Monday, 6 January 2014

Cut the Ice



EQUIPMENTS:
  1. Thin metal wires such as copper wires
  2. An ice cube
  3. Wire cutters or scissors
  4. Even number of metal washers or nuts (Maybe you can use 10 of those)
  5. A wood block or a tall can
  6. Modeling clay


INSTRUCTIONS:
  1. At first, cut a piece of copper wire which should be about the height of the can.
  2. Now tie the same amount of metal washers or nuts on each end of the copper wire.
  3. After that place the ice cube on top of the can.
  4. Then put some modeling clay around the ice cube so that the ice cube doesn’t slide off the top of the can.
  5. Now position the wire across the center of the ice cube so that the metal washers or nuts can hang off the edge of the can.
  6. Finally wait and observe. It may take about 10 to 15 minutes for the experiment/project to be finished.


RESULTS:

After a while (which should probably be about 10 to 15 minutes depending on many things), the wire should cut through the ice cube completely.


EXPLANATIONS:

The washers or the nuts in the experiment weigh the wire down. So the wire presses the surface of the ice cube. The parts of the ice cube which are directly pressed on by the wire melt at a faster rate than the rest of the ice cube. This happens because melting temperatures are dependent on pressure.

Usually, the melting point of ice is imposed by atmospheric pressure. Atmospheric pressure is the pressure that the air around us exerts on everything. When ice is placed under increased pressure it can melt at a lower temperature then it would at atmospheric pressure. So in the same way, by increasing pressure at certain parts of the ice cube, the wire is able to cut through the ice cube very easily.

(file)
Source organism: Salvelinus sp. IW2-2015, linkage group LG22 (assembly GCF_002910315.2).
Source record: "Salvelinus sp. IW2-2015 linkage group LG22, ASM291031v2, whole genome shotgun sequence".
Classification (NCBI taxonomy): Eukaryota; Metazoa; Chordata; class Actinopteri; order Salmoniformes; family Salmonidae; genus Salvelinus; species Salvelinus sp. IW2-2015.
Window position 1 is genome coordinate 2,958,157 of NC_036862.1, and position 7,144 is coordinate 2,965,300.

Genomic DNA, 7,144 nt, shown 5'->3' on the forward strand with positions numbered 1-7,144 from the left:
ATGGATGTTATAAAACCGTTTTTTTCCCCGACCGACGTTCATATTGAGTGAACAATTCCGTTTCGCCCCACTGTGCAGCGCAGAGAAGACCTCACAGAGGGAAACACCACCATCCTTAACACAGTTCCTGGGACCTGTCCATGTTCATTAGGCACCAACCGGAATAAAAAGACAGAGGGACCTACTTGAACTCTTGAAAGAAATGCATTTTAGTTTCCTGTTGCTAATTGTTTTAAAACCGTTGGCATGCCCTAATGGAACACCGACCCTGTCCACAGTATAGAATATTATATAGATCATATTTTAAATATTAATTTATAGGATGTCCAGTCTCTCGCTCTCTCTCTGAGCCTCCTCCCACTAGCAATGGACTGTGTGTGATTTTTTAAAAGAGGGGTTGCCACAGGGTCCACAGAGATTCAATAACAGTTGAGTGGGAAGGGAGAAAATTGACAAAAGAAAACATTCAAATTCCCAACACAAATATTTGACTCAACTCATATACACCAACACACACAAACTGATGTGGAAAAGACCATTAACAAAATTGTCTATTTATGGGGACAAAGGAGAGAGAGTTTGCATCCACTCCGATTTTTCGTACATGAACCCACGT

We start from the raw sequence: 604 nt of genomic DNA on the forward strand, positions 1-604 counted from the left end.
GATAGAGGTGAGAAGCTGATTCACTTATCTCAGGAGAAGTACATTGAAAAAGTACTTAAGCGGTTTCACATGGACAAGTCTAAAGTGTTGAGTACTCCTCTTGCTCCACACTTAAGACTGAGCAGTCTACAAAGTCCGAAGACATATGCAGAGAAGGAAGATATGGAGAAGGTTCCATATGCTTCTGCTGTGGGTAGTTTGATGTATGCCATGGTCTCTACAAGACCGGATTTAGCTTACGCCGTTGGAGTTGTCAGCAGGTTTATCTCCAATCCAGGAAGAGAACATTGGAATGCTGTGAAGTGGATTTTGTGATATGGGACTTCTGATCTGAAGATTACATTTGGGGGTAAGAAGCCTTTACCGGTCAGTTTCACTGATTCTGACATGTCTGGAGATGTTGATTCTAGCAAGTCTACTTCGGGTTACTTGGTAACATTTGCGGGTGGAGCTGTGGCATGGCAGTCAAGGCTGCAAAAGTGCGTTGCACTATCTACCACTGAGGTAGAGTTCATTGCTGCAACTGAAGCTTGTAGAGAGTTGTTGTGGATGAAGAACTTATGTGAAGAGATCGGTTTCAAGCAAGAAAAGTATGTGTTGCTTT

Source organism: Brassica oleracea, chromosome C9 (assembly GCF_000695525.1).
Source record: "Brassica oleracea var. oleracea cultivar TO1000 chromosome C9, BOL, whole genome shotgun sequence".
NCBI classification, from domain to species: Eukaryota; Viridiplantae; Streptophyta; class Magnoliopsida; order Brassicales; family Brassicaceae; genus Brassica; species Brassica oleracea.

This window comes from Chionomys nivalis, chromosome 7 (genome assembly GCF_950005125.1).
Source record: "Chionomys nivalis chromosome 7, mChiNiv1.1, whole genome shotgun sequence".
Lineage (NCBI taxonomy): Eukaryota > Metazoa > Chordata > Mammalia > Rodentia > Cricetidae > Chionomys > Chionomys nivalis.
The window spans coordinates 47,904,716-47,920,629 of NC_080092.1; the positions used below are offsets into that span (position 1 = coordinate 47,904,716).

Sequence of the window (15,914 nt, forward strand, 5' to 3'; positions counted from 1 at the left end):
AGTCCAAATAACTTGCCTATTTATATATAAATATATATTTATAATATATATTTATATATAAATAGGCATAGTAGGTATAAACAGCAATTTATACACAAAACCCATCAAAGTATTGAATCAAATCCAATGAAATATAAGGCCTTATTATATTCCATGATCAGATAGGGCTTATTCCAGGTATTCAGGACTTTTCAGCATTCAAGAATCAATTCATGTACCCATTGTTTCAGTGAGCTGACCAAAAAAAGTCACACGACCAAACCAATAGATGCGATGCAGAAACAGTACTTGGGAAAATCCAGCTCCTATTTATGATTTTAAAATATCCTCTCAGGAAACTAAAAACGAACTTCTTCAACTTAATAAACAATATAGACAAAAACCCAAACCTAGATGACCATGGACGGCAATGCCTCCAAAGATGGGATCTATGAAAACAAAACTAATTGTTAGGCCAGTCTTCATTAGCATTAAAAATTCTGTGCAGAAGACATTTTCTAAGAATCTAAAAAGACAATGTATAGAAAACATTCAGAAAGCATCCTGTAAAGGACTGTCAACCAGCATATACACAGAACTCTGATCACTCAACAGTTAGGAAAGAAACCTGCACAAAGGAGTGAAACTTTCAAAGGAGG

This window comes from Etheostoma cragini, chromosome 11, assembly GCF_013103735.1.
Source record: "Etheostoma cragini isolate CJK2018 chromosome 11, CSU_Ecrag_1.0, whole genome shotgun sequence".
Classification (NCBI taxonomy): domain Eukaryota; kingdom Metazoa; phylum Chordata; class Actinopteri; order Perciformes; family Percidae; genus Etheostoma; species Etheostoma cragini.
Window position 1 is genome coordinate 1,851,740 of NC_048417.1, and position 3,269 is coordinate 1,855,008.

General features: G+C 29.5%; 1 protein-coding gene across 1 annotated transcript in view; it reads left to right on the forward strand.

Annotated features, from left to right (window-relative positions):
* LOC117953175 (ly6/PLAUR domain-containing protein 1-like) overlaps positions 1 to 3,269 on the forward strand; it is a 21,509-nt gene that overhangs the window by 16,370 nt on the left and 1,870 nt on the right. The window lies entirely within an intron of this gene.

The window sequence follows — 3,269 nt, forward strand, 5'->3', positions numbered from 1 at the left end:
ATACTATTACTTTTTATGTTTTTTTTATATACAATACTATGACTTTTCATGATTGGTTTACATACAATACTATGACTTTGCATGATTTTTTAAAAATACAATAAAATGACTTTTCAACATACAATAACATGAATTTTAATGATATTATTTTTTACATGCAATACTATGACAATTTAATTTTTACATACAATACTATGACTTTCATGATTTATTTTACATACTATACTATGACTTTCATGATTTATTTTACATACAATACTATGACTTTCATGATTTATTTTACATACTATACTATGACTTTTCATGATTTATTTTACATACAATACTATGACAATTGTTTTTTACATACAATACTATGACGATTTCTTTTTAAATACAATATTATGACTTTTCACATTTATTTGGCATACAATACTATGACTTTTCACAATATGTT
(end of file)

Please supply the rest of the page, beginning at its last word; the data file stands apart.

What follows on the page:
This experiment/project works with ice because of a unique attribute of water. For most materials, the melting point actually increases with pressure. That means the more pressure you give a it, the higher the temperature required to melt it. But the density of ice is less than the water. So that’s why the melting point of ice decreases with pressure.


MORE EXPLANATIONS:

The same principle also applies on ice-skating which is demonstrated here in this experiment/project. When a person skates on ice, his/her weight is distributed on the blade, which applies pressure on the ice. The ice directly below the blade of the skate tends to melt down more quickly than the rest of the icy surface. This is what allows the ice-skater to move across the icy surface.


MORE EXPERIMENTS FOR YOU:
  1. Use string instead of wire which is not a good heat conductor.
  2. Try adding salt on the ice cube and do the same experiment again using copper wire once and string on the second time.

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